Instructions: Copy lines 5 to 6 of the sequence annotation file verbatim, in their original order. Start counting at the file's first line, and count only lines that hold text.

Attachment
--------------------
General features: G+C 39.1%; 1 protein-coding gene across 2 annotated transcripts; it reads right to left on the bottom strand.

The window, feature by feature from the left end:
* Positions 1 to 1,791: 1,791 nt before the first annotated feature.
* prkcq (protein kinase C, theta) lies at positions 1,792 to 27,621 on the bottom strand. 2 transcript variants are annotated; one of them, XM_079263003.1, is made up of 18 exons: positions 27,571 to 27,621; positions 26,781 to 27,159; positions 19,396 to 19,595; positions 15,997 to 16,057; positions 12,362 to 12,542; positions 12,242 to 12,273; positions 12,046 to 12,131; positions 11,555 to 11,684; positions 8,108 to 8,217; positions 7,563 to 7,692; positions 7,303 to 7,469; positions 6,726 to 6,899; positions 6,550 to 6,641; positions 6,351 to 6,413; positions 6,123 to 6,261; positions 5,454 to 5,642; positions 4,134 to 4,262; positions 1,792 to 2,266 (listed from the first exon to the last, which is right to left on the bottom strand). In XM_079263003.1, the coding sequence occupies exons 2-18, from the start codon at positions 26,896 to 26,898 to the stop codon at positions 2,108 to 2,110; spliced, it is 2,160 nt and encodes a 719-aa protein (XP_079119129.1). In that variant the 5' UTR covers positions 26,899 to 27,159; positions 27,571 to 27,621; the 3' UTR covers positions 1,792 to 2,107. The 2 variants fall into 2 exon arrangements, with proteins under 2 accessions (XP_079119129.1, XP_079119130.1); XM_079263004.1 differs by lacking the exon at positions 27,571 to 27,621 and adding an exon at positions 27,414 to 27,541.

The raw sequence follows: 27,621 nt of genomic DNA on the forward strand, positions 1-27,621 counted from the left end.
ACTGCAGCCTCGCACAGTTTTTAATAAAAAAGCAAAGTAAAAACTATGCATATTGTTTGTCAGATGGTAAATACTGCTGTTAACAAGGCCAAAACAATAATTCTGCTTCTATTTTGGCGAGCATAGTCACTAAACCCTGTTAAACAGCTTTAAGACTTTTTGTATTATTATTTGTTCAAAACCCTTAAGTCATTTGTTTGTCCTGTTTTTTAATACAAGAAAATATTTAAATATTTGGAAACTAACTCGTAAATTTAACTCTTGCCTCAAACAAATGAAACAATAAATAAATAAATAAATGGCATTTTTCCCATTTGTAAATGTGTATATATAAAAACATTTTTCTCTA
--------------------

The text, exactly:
The raw sequence follows: 27,621 nt of genomic DNA on the forward strand, positions 1-27,621 counted from the left end.
ACTGCAGCCTCGCACAGTTTTTAATAAAAAAGCAAAGTAAAAACTATGCATATTGTTTGTCAGATGGTAAATACTGCTGTTAACAAGGCCAAAACAATAATTCTGCTTCTATTTTGGCGAGCATAGTCACTAAACCCTGTTAAACAGCTTTAAGACTTTTTGTATTATTATTTGTTCAAAACCCTTAAGTCATTTGTTTGTCCTGTTTTTTAATACAAGAAAATATTTAAATATTTGGAAACTAACTCGTAAATTTAACTCTTGCCTCAAACAAATGAAACAATAAATAAATAAATAAATGGCATTTTTCCCATTTGTAAATGTGTATATATAAAAACATTTTTCTCTA